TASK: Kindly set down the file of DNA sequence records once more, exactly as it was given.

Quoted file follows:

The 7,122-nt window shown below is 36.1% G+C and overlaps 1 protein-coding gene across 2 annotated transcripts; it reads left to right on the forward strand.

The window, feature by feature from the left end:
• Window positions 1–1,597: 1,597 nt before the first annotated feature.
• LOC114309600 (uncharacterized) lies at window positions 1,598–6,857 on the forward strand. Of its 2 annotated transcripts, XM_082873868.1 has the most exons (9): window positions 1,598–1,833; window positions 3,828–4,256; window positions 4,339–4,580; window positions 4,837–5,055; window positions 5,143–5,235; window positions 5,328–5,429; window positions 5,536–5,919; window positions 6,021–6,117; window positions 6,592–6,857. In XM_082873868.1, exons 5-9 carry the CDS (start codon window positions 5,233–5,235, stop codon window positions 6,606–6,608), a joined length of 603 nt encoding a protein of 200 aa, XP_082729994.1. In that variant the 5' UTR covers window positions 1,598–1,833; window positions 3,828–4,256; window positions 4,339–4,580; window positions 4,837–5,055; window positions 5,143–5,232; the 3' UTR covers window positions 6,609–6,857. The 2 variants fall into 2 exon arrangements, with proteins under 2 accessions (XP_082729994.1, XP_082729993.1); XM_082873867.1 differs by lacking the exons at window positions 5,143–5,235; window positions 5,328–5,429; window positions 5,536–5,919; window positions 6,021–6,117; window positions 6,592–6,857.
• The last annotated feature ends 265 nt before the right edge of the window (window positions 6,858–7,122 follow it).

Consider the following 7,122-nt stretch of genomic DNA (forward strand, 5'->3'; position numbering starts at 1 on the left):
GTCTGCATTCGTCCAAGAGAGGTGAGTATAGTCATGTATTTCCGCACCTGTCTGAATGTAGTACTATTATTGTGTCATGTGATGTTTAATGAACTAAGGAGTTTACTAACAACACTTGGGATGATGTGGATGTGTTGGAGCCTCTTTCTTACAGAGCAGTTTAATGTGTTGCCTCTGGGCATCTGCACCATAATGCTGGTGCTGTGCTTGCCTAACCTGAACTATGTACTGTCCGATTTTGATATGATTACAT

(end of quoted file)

The 7,122-nt window shown below is 36.1% G+C and overlaps 1 protein-coding gene across 2 annotated transcripts; it reads left to right on the forward strand.

The window, feature by feature from the left end:
• Window positions 1–1,597: 1,597 nt before the first annotated feature.
• LOC114309600 (uncharacterized) lies at window positions 1,598–6,857 on the forward strand. Of its 2 annotated transcripts, XM_082873868.1 has the most exons (9): window positions 1,598–1,833; window positions 3,828–4,256; window positions 4,339–4,580; window positions 4,837–5,055; window positions 5,143–5,235; window positions 5,328–5,429; window positions 5,536–5,919; window positions 6,021–6,117; window positions 6,592–6,857. In XM_082873868.1, exons 5-9 carry the CDS (start codon window positions 5,233–5,235, stop codon window positions 6,606–6,608), a joined length of 603 nt encoding a protein of 200 aa, XP_082729994.1. In that variant the 5' UTR covers window positions 1,598–1,833; window positions 3,828–4,256; window positions 4,339–4,580; window positions 4,837–5,055; window positions 5,143–5,232; the 3' UTR covers window positions 6,609–6,857. The 2 variants fall into 2 exon arrangements, with proteins under 2 accessions (XP_082729994.1, XP_082729993.1); XM_082873867.1 differs by lacking the exons at window positions 5,143–5,235; window positions 5,328–5,429; window positions 5,536–5,919; window positions 6,021–6,117; window positions 6,592–6,857.
• The last annotated feature ends 265 nt before the right edge of the window (window positions 6,858–7,122 follow it).

Consider the following 7,122-nt stretch of genomic DNA (forward strand, 5'->3'; position numbering starts at 1 on the left):
GTCTGCATTCGTCCAAGAGAGGTGAGTATAGTCATGTATTTCCGCACCTGTCTGAATGTAGTACTATTATTGTGTCATGTGATGTTTAATGAACTAAGGAGTTTACTAACAACACTTGGGATGATGTGGATGTGTTGGAGCCTCTTTCTTACAGAGCAGTTTAATGTGTTGCCTCTGGGCATCTGCACCATAATGCTGGTGCTGTGCTTGCCTAACCTGAACTATGTACTGTCCGATTTTGATATGATTACAT